Commercial real estate troubles are so pronounced that Goldman Sachs’ CEO says even a soft landing won’t prevent pain

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Joining CNBC’s “Squawk on the Street” on Monday, Goldman Sachs CEO David Solomon stressed that the economy has proved to be “incredibly resilient,” which has surprised him. However, there’s a certain sector that he sees as a risk. 

After being asked about a Financial Times article reporting a surge in commercial real estate loan delinquencies in Goldman Sachs’ portfolio, Solomon told CNBC that real estate is the “single largest asset class in the world.” And as the Federal Reserve aggressively raised interest rates in an attempt to lower inflation, it has significantly affected the commercial real estate sector. 

“There’s no question that the real estate market, in particular commercial real estate, has come under pressure,” Solomon said.  

Solomon said that his bank has a relatively small lending portfolio compared to other lenders, but it does hold a reasonable amount of equity investments in real estate.

“Real estate affects us,” Solomon said.

That being said, in the last quarter, Goldman Sachs showed close to $400 million of “impairments” to its consolidated real estate investments, Solomon said, adding that the bank will see more impairments this quarter. As for its equity investments in real estate on its balance sheet, Goldman Sachs is marking down those investments given the current environment, Solomon said, adding that it’ll likely continue to do so in the coming quarters. Still he maintains that because of the overall size of the bank, the commercial real estate headwinds that exist for the firm are manageable. 

As for Solomon’s view on the impact of commercial real estate, and how the sector is faring, on the overall economy, he simply said “it constrains lending,” because financial institutions have these assets on their lending balance sheet. Additionally, while it may be manageable for Goldman Sachs, Solomon said that 65% of commercial lending falls into the regional and mid-size banking system.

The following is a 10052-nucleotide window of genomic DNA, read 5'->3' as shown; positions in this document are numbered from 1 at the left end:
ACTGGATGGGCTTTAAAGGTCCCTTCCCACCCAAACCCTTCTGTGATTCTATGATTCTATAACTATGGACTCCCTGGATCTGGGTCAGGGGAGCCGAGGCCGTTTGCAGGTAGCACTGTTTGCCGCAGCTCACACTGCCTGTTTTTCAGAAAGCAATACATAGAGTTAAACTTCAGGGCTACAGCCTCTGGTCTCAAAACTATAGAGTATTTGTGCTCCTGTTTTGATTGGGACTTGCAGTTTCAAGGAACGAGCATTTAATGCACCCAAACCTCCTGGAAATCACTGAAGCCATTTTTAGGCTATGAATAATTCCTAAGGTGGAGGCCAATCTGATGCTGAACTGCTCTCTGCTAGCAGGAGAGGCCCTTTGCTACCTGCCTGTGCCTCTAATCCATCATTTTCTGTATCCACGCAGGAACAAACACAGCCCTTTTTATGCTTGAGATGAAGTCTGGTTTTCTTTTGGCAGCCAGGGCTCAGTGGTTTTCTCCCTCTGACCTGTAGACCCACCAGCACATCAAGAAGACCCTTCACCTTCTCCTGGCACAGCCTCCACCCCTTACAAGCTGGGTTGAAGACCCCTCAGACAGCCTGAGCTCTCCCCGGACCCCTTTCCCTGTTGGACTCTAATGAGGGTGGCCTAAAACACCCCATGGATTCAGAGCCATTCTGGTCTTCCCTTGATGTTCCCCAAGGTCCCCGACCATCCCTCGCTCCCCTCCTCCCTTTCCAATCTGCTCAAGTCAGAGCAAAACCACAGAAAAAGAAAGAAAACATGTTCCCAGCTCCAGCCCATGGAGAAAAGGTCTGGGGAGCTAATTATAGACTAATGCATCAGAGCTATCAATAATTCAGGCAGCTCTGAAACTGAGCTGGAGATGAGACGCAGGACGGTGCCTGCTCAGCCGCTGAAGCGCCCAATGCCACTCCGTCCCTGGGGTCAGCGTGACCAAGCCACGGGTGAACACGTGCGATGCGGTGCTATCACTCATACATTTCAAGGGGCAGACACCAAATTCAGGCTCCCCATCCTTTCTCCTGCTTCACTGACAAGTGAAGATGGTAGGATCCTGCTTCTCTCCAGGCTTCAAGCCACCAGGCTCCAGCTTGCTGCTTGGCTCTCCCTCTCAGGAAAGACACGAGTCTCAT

“In this environment, that will constrain more additional lending, that makes capital more attractive and it crowds out some economic activity, and that’s just something that we’re gonna have to work through,” Solomon said. “And there will probably be some bumps and some pain along the way for a number of participants.” 

Whether or not the economy will enter a recession is still widely debated, although Solomon seems to suggest we should be able to manage a soft landing (or softer landing, as he put it). However, Solomon said that even without a recession, it could certainly feel like one given the current economic environment. 

Still, he thinks inflation is still sticky, and there’s a chance that rates will go higher—although that might not necessarily be this week as a number of watchers are suggesting the Fed will pause its rate hikes for the June meeting.

“I’m not a good predictor of where interest rates will go,” Solomon said. “But I do think given what’s going on, the way we’ve tightened economic conditions, we still have stubborn inflation, there’s really a chance that rates go higher and if they do, that probably is going to make the economic environment a little bit more challenging.” 

It’s clear that when interest rates go up, it becomes a much tougher environment for borrowers, particularly commercial real estate borrowers that are largely dependent on debt. Goldman Sachs analysts have previously suggested that borrowers are at a higher risk of payment shock on their liabilities because of downward pressure on net operating income.

Although their focus was primarily on office, arguing that multifamily and industrial properties have remained relatively resilient, Goldman Sachs analysts pointed to three headwinds ahead for the sector. First, commercial real estate borrowers are exposed to higher interest rates. Second, lending standards will tighten further. And third, refinancing will be painful for those exact reasons. 

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